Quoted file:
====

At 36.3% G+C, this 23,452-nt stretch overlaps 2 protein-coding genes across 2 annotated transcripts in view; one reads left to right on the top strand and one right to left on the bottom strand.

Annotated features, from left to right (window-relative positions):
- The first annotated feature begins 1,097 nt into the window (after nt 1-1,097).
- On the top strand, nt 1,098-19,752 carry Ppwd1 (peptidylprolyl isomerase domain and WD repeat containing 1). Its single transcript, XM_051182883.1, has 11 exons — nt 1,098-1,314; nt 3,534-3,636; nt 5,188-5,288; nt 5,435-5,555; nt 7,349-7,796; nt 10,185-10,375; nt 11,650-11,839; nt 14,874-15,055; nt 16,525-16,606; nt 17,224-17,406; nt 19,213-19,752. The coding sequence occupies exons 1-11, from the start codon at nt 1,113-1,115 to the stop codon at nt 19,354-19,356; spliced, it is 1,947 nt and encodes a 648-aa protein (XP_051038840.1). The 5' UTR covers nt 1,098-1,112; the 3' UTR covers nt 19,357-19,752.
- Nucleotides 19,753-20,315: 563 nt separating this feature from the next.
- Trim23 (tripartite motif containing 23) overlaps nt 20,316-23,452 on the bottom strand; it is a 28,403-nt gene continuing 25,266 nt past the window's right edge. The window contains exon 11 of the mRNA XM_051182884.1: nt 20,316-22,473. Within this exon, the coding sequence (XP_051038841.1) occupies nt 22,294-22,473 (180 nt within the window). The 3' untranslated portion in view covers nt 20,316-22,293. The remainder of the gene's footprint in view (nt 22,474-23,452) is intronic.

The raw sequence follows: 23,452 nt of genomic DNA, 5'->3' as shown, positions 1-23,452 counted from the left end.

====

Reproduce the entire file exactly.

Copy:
At 36.3% G+C, this 23,452-nt stretch overlaps 2 protein-coding genes across 2 annotated transcripts in view; one reads left to right on the top strand and one right to left on the bottom strand.

Annotated features, from left to right (window-relative positions):
- The first annotated feature begins 1,097 nt into the window (after nt 1-1,097).
- On the top strand, nt 1,098-19,752 carry Ppwd1 (peptidylprolyl isomerase domain and WD repeat containing 1). Its single transcript, XM_051182883.1, has 11 exons — nt 1,098-1,314; nt 3,534-3,636; nt 5,188-5,288; nt 5,435-5,555; nt 7,349-7,796; nt 10,185-10,375; nt 11,650-11,839; nt 14,874-15,055; nt 16,525-16,606; nt 17,224-17,406; nt 19,213-19,752. The coding sequence occupies exons 1-11, from the start codon at nt 1,113-1,115 to the stop codon at nt 19,354-19,356; spliced, it is 1,947 nt and encodes a 648-aa protein (XP_051038840.1). The 5' UTR covers nt 1,098-1,112; the 3' UTR covers nt 19,357-19,752.
- Nucleotides 19,753-20,315: 563 nt separating this feature from the next.
- Trim23 (tripartite motif containing 23) overlaps nt 20,316-23,452 on the bottom strand; it is a 28,403-nt gene continuing 25,266 nt past the window's right edge. The window contains exon 11 of the mRNA XM_051182884.1: nt 20,316-22,473. Within this exon, the coding sequence (XP_051038841.1) occupies nt 22,294-22,473 (180 nt within the window). The 3' untranslated portion in view covers nt 20,316-22,293. The remainder of the gene's footprint in view (nt 22,474-23,452) is intronic.

The raw sequence follows: 23,452 nt of genomic DNA, 5'->3' as shown, positions 1-23,452 counted from the left end.